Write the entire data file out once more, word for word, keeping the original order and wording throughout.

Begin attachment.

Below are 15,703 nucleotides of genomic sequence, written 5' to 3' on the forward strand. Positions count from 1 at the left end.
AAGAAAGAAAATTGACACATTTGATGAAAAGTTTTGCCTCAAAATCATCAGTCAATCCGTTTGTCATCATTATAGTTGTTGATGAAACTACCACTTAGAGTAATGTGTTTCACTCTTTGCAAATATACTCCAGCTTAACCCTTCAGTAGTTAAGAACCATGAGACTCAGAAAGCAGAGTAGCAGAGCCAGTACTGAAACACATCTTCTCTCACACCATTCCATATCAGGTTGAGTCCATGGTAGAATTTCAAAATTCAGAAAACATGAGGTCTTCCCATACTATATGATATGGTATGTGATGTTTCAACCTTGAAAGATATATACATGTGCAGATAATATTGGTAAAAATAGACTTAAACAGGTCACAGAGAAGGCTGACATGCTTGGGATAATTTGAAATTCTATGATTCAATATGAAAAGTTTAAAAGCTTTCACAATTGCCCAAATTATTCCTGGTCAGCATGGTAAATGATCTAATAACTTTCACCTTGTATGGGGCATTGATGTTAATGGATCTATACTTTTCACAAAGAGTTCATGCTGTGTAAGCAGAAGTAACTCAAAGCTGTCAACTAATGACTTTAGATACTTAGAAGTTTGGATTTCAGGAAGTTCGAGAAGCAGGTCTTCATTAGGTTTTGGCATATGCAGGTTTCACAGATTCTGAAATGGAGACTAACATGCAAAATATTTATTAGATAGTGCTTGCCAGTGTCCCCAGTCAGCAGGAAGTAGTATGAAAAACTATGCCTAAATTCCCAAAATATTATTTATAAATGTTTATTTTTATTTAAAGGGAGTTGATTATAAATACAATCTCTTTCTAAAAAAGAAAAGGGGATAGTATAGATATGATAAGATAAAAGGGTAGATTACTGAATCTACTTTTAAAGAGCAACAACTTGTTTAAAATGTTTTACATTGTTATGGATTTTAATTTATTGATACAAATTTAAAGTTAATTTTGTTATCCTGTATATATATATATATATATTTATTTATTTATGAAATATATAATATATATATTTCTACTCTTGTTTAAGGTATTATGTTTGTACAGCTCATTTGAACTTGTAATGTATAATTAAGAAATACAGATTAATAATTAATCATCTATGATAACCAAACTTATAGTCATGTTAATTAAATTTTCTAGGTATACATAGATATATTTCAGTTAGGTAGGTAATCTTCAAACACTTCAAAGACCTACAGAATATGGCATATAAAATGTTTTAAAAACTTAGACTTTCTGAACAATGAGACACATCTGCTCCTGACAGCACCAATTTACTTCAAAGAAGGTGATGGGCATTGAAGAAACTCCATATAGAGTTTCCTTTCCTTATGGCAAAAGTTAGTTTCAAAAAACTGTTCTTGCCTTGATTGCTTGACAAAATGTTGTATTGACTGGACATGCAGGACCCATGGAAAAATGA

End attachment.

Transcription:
Below are 15,703 nucleotides of genomic sequence, written 5' to 3' on the forward strand. Positions count from 1 at the left end.
AAGAAAGAAAATTGACACATTTGATGAAAAGTTTTGCCTCAAAATCATCAGTCAATCCGTTTGTCATCATTATAGTTGTTGATGAAACTACCACTTAGAGTAATGTGTTTCACTCTTTGCAAATATACTCCAGCTTAACCCTTCAGTAGTTAAGAACCATGAGACTCAGAAAGCAGAGTAGCAGAGCCAGTACTGAAACACATCTTCTCTCACACCATTCCATATCAGGTTGAGTCCATGGTAGAATTTCAAAATTCAGAAAACATGAGGTCTTCCCATACTATATGATATGGTATGTGATGTTTCAACCTTGAAAGATATATACATGTGCAGATAATATTGGTAAAAATAGACTTAAACAGGTCACAGAGAAGGCTGACATGCTTGGGATAATTTGAAATTCTATGATTCAATATGAAAAGTTTAAAAGCTTTCACAATTGCCCAAATTATTCCTGGTCAGCATGGTAAATGATCTAATAACTTTCACCTTGTATGGGGCATTGATGTTAATGGATCTATACTTTTCACAAAGAGTTCATGCTGTGTAAGCAGAAGTAACTCAAAGCTGTCAACTAATGACTTTAGATACTTAGAAGTTTGGATTTCAGGAAGTTCGAGAAGCAGGTCTTCATTAGGTTTTGGCATATGCAGGTTTCACAGATTCTGAAATGGAGACTAACATGCAAAATATTTATTAGATAGTGCTTGCCAGTGTCCCCAGTCAGCAGGAAGTAGTATGAAAAACTATGCCTAAATTCCCAAAATATTATTTATAAATGTTTATTTTTATTTAAAGGGAGTTGATTATAAATACAATCTCTTTCTAAAAAAGAAAAGGGGATAGTATAGATATGATAAGATAAAAGGGTAGATTACTGAATCTACTTTTAAAGAGCAACAACTTGTTTAAAATGTTTTACATTGTTATGGATTTTAATTTATTGATACAAATTTAAAGTTAATTTTGTTATCCTGTATATATATATATATATATTTATTTATTTATGAAATATATAATATATATATTTCTACTCTTGTTTAAGGTATTATGTTTGTACAGCTCATTTGAACTTGTAATGTATAATTAAGAAATACAGATTAATAATTAATCATCTATGATAACCAAACTTATAGTCATGTTAATTAAATTTTCTAGGTATACATAGATATATTTCAGTTAGGTAGGTAATCTTCAAACACTTCAAAGACCTACAGAATATGGCATATAAAATGTTTTAAAAACTTAGACTTTCTGAACAATGAGACACATCTGCTCCTGACAGCACCAATTTACTTCAAAGAAGGTGATGGGCATTGAAGAAACTCCATATAGAGTTTCCTTTCCTTATGGCAAAAGTTAGTTTCAAAAAACTGTTCTTGCCTTGATTGCTTGACAAAATGTTGTATTGACTGGACATGCAGGACCCATGGAAAAATGA